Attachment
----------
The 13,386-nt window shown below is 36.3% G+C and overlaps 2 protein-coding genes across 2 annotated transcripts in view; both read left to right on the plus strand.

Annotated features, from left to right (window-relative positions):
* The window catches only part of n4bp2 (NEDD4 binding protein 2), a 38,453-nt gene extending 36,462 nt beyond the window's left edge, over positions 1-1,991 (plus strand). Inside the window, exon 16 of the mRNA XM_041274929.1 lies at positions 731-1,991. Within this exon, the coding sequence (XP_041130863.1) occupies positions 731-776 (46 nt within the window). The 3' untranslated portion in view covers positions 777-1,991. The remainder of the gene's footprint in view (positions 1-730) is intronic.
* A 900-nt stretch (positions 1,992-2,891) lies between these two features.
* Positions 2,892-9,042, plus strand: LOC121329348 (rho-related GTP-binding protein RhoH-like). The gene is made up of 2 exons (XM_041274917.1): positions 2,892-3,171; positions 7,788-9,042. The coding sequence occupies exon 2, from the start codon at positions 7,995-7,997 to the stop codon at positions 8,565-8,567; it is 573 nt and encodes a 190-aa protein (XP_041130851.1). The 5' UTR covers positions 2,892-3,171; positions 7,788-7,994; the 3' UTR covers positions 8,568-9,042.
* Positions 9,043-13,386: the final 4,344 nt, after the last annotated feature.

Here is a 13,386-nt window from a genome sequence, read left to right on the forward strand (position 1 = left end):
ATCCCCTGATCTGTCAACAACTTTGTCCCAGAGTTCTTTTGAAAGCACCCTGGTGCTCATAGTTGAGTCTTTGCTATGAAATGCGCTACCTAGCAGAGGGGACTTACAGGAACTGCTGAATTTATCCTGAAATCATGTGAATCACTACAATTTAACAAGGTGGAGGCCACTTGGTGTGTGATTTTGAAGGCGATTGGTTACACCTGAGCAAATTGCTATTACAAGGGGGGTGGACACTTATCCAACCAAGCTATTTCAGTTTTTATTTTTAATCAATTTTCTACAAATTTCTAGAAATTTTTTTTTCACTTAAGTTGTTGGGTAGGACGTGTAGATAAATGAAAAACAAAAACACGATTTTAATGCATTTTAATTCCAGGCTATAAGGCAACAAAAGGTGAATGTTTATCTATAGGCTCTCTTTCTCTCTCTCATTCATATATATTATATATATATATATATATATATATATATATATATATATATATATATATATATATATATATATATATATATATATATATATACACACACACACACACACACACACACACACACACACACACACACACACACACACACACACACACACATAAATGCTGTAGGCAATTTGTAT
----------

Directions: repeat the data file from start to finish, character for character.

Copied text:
The 13,386-nt window shown below is 36.3% G+C and overlaps 2 protein-coding genes across 2 annotated transcripts in view; both read left to right on the plus strand.

Annotated features, from left to right (window-relative positions):
* The window catches only part of n4bp2 (NEDD4 binding protein 2), a 38,453-nt gene extending 36,462 nt beyond the window's left edge, over positions 1-1,991 (plus strand). Inside the window, exon 16 of the mRNA XM_041274929.1 lies at positions 731-1,991. Within this exon, the coding sequence (XP_041130863.1) occupies positions 731-776 (46 nt within the window). The 3' untranslated portion in view covers positions 777-1,991. The remainder of the gene's footprint in view (positions 1-730) is intronic.
* A 900-nt stretch (positions 1,992-2,891) lies between these two features.
* Positions 2,892-9,042, plus strand: LOC121329348 (rho-related GTP-binding protein RhoH-like). The gene is made up of 2 exons (XM_041274917.1): positions 2,892-3,171; positions 7,788-9,042. The coding sequence occupies exon 2, from the start codon at positions 7,995-7,997 to the stop codon at positions 8,565-8,567; it is 573 nt and encodes a 190-aa protein (XP_041130851.1). The 5' UTR covers positions 2,892-3,171; positions 7,788-7,994; the 3' UTR covers positions 8,568-9,042.
* Positions 9,043-13,386: the final 4,344 nt, after the last annotated feature.

Here is a 13,386-nt window from a genome sequence, read left to right on the forward strand (position 1 = left end):
ATCCCCTGATCTGTCAACAACTTTGTCCCAGAGTTCTTTTGAAAGCACCCTGGTGCTCATAGTTGAGTCTTTGCTATGAAATGCGCTACCTAGCAGAGGGGACTTACAGGAACTGCTGAATTTATCCTGAAATCATGTGAATCACTACAATTTAACAAGGTGGAGGCCACTTGGTGTGTGATTTTGAAGGCGATTGGTTACACCTGAGCAAATTGCTATTACAAGGGGGGTGGACACTTATCCAACCAAGCTATTTCAGTTTTTATTTTTAATCAATTTTCTACAAATTTCTAGAAATTTTTTTTTCACTTAAGTTGTTGGGTAGGACGTGTAGATAAATGAAAAACAAAAACACGATTTTAATGCATTTTAATTCCAGGCTATAAGGCAACAAAAGGTGAATGTTTATCTATAGGCTCTCTTTCTCTCTCTCATTCATATATATTATATATATATATATATATATATATATATATATATATATATATATATATATATATATATATATATATATATATATATATATACACACACACACACACACACACACACACACACACACACACACACACACACACACACACACACACACATAAATGCTGTAGGCAATTTGTAT